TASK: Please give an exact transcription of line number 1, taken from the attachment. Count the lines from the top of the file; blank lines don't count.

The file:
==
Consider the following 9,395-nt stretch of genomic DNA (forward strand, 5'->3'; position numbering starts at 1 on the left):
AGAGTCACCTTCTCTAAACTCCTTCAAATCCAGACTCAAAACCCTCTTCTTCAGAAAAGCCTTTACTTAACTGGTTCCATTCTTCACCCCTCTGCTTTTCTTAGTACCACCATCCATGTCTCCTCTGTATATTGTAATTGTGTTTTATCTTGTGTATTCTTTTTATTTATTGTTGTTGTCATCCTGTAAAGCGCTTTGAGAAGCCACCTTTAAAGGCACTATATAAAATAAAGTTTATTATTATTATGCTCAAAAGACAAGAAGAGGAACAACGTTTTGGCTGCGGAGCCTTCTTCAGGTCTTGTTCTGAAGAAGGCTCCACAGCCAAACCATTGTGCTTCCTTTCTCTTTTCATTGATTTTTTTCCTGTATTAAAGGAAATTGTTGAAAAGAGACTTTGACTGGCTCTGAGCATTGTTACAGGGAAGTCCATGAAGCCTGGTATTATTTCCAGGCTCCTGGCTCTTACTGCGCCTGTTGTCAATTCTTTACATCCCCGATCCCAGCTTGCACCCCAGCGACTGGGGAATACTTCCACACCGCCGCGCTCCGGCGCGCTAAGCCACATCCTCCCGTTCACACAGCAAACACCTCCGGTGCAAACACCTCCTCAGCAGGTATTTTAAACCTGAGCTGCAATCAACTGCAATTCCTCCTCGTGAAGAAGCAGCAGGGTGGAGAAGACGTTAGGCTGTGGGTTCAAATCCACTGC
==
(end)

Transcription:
Consider the following 9,395-nt stretch of genomic DNA (forward strand, 5'->3'; position numbering starts at 1 on the left):